Hardware, Hinges and Pulls

The quickest way to lose the new look of your cabinetry is to open your doors and drawers by pulling directly on the wood rather than using pulls and knobs. That’s because the oils on your hands will damage the finish over time. The right knobs and pulls also make it easy to open and close your cabinet doors and drawers as you focus on working in your kitchen.

Hardware in some ways is the jewelry of your cabinetry. It adds a bit of shine and connects your cabinets to other metallic elements such as lighting, faucets, bath hardware and decorative accessories. The right hardware can provide the finishing touch to a cabinetry installation. And if you’re looking for a quick and inexpensive way to update your cabinets, consider upgrading hardware. With one visit to your local big box store or design center and an afternoon with a screwdriver, your kitchen or bathroom can have a whole new look.

When you’re choosing the right hardware for your home, keep these things in mind:

  • Look for hardware that fits with the style of the room you’re working with as well as your personal preferences. Remember, your eyes follow your hands, focusing on the knobs and pulls more than anything else about your cabinets.
  • Hardware for cabinets comes in a choice of knobs and pulls. Generally one line offers both types of hardware. Knobs need a single hole to attach them and pulls need two holes. They can be used interchangeably, though knobs are used most often on doors and pulls on drawers. Pulls are more practical on heavy doors and drawers.
  • If you are replacing hardware on existing cabinetry, be sure to choose pulls with the same hole configuration and distance as the old pulls so that you don’t have extra holes in your door and drawer panels.
  • Make sure that the screws that come with the new hardware are long enough to run through the panels of your cabinets. If not, you may be able to re-use the screws from your current hardware or you can purchase longer screws separately.
  • Don’t choose a knob or pull based solely on look. You need to see how it feels in your hand to know if it is something you want.
  • Buy one knob and/or pull and try it out on a door and drawer in your home to see if you like the combination before buying the entire set.
  • Cabinet hardware is available in many finishes, ranging from metallics such as bright or antique brass, oil-rubbed bronze, chrome, pewter and nickel, as well as other materials such as wood, crystal, ceramic and acrylic. Hinges come in a more limited range of finishes, but they are generally not as visible on a cabinet so you can choose the one closest to the look of the knobs or pulls you select.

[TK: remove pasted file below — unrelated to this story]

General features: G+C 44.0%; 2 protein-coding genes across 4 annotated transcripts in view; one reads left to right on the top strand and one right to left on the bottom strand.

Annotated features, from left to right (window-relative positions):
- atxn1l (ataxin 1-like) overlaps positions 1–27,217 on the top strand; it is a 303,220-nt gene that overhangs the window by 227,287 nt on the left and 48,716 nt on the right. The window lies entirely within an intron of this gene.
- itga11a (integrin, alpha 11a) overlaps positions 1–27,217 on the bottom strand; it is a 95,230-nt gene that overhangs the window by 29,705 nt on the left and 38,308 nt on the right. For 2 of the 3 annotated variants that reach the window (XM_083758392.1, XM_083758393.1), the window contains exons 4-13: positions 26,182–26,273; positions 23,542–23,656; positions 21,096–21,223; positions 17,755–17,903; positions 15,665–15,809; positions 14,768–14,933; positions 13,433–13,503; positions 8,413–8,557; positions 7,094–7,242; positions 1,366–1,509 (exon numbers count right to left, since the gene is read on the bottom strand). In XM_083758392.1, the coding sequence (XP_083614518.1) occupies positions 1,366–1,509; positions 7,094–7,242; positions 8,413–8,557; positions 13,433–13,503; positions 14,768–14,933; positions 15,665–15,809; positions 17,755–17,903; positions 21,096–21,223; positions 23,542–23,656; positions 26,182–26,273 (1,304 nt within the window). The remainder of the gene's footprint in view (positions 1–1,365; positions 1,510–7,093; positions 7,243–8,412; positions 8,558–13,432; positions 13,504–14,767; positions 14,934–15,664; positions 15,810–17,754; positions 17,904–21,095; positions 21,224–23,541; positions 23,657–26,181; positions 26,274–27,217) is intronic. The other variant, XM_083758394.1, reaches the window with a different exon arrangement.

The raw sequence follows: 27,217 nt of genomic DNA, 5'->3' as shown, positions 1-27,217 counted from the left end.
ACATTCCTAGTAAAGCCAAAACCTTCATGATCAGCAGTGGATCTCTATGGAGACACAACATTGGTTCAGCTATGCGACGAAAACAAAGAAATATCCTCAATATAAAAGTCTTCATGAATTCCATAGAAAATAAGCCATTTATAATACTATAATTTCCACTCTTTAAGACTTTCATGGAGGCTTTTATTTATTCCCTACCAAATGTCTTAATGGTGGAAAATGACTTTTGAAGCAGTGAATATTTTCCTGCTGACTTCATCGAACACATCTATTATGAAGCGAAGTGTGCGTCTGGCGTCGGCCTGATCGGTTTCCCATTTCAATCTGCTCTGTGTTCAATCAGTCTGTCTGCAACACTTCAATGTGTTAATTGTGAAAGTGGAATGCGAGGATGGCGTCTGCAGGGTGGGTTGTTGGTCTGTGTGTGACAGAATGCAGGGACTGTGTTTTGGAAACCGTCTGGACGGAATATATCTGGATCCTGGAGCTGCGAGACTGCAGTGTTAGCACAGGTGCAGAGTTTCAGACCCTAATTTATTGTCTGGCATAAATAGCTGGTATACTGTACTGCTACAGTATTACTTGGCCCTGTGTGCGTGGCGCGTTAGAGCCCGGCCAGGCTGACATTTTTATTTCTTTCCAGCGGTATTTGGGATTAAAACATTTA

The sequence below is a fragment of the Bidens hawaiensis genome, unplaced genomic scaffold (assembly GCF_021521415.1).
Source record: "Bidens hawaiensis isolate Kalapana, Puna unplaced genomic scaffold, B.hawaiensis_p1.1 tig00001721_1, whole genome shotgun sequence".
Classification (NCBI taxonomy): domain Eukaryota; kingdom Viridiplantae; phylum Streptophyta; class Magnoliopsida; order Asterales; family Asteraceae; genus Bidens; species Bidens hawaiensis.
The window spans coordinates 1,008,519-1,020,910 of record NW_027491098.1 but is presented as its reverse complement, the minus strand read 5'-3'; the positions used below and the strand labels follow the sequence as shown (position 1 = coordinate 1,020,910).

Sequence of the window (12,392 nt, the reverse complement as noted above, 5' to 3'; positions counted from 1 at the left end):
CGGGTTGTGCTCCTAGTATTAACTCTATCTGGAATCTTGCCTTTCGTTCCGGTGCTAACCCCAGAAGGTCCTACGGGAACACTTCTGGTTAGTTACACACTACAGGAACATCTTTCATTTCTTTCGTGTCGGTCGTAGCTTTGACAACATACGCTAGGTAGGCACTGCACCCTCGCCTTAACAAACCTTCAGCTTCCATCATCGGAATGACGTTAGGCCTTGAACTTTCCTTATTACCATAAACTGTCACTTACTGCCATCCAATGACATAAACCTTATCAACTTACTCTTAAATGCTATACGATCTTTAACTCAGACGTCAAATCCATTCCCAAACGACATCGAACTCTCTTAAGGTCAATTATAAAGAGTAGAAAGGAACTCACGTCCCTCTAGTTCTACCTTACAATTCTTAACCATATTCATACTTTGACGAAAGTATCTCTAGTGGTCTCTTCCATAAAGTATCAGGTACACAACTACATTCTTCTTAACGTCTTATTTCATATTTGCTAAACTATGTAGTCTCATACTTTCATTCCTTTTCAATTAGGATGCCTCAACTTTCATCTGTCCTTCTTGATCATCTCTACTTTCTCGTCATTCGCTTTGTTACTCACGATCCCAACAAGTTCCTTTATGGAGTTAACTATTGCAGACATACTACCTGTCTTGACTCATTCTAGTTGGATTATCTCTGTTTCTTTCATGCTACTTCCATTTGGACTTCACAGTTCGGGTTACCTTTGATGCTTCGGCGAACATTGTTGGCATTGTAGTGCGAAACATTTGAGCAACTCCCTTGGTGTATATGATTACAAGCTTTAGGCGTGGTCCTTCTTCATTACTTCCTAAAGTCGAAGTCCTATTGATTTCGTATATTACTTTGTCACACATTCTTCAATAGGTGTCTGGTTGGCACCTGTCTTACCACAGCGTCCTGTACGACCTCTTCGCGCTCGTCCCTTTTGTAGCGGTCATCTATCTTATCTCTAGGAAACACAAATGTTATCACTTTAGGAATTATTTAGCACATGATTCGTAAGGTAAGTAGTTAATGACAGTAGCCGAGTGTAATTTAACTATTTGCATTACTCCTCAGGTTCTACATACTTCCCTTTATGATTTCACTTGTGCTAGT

• There are no rules as to the position of hardware on your cabinetry. Choose the position that looks right and works best for you. What is important is consistency. Use a template to ensure that every knob or pull is positioned at the same place on every door or drawer.
  • You may want to add a backplate behind each knob or pull to protect your cabinets or as a decorative element. Backplates can also cover older holes if you choose new pulls with different screw locations.
  • While most people prefer to stick with one style of knob and/or pull in a room, you may want to combine looks. For example, larger drawers may look better with longer pulls, or one section such as an island may work better with a different look. It’s your home. Do what you want.

Hinges: The type of hinge you want depends upon the type of door you have. The three basic types of doors each require different hinges.

Flush doors: These doors are set into their frames so that doors and frames are evenly matched.

Inset doors: Part of these doors is set into the frame of the cabinet and part overlaps the outside of the cabinet box.

Overlay doors: Doors are flat in the back and set against the front of the cabinet box.

Hinges can vary from completely hidden to adding a decorative element in a cabinet. Your selection depends upon the type of door and your personal preference. Here are your choices.

  • Flush hinges or full-inset hinges: These are connected to the inside of the cabinet doors and box. Only the knuckle and pin show when the doors are closed.
  • Overlay hinges: These are almost totally invisible when a door is closed. They serve a strictly functional purpose.
  • Wrap hinges: Designed for partial overlay doors, when the door is closed only the knuckle and pin show.
  • Face frame or face mount hinges: Partially concealed, with the frame wing visible along with the knuckle and pin. This design is used for many self-closing hinges.
  • Surface mount hinges: The frame and door wings are visible when the doors are closed, making this a decorative element on cabinets.
  • Self-closing hinges: This option is available with many cabinet lines. A special mechanism within the knuckle and pin system allows the doors to close softly automatically once they reach a certain point. This same soft-close option – using another type of mechanism – is available for drawers.

Maintaining your Cabinet Hardware:

  • Cabinet hardware is extremely sturdy and generally needs nothing more than occasional cleaning with soap and water to stay looking nice. Here are a few basic tips.
  • Drawer slides are pre-greased to ensure effective operation. You can wipe them off gently to remove dust but be sure not to clean off that grease or your drawers will not continue to work well.
  • Hinges are also maintenance-free. Just wipe them with a soft cloth to remove any dust or unexpected splashes of liquid.
  • Occasionally you may find that your cabinet knobs loosen with use. This is not unusual. Just tighten them back up by holding the knob at the front and tightening the screw at the back with an appropriate screwdriver.